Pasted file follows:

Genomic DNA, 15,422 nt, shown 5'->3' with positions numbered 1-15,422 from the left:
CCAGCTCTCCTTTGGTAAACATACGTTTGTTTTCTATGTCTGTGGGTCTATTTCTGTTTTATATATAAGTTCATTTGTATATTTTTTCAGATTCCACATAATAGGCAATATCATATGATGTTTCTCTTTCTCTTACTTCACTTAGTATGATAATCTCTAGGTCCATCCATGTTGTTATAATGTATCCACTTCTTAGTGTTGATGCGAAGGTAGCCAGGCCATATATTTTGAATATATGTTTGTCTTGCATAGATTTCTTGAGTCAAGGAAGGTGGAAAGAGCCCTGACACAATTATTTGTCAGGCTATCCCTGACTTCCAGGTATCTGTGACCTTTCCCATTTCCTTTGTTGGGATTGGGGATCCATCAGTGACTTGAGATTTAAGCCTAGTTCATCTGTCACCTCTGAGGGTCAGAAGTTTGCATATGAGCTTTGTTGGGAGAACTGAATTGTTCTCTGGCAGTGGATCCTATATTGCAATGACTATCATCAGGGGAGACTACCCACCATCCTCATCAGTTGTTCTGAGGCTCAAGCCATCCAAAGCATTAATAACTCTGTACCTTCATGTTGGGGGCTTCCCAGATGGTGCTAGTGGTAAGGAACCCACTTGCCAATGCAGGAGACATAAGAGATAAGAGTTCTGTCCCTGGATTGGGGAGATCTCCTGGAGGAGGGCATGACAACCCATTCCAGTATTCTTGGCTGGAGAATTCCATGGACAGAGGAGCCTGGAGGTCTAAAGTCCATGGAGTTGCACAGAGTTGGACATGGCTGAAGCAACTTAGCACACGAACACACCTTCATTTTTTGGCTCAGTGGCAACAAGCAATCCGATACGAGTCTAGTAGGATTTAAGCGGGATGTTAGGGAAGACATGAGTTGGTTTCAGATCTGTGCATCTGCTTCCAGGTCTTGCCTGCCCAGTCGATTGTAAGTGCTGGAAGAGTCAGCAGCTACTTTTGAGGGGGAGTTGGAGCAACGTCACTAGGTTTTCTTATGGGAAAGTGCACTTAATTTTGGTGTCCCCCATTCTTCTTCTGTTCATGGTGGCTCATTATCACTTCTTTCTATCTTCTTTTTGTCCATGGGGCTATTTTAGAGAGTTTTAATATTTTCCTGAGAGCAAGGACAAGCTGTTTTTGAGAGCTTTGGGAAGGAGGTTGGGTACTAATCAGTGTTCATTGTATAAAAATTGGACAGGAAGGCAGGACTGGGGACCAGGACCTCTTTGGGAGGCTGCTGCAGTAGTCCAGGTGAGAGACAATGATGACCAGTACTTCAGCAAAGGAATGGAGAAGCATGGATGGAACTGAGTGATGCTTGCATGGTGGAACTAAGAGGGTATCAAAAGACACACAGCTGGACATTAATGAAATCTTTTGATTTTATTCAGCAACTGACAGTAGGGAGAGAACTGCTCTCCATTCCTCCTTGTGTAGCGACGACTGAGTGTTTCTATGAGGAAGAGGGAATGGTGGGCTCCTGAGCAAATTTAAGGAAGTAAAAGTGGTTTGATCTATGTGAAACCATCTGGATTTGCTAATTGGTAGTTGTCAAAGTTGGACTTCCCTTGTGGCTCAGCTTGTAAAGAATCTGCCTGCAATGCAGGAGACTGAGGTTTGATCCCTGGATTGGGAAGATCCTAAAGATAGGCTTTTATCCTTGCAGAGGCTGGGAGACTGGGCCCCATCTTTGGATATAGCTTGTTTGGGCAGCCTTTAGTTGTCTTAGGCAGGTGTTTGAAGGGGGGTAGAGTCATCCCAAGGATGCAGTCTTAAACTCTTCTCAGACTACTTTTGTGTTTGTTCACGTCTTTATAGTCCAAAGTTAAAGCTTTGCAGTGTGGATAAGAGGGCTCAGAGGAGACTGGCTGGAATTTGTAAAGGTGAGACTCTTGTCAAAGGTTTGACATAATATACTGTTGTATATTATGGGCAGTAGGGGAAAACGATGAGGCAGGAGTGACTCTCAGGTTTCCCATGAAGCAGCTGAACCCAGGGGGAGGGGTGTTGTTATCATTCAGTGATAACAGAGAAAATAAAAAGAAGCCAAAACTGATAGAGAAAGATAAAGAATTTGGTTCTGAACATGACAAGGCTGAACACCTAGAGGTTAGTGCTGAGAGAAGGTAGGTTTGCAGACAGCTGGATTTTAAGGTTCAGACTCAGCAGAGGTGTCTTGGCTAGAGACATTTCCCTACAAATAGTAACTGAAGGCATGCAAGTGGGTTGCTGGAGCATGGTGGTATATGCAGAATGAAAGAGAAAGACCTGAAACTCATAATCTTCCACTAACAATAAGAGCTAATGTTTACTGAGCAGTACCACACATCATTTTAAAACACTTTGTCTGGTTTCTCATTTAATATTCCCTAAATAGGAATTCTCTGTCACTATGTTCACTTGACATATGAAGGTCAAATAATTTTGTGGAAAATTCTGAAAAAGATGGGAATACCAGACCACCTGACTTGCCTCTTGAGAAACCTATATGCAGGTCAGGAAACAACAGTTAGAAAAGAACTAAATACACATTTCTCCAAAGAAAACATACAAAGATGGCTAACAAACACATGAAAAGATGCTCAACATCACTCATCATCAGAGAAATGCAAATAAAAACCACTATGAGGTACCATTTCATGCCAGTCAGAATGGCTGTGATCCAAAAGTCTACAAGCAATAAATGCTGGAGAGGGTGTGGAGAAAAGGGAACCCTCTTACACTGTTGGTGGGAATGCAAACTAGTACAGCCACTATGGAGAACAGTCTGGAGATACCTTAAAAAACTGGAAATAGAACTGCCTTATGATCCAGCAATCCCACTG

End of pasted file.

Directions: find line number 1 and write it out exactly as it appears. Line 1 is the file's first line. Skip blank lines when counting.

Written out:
Genomic DNA, 15,422 nt, shown 5'->3' with positions numbered 1-15,422 from the left: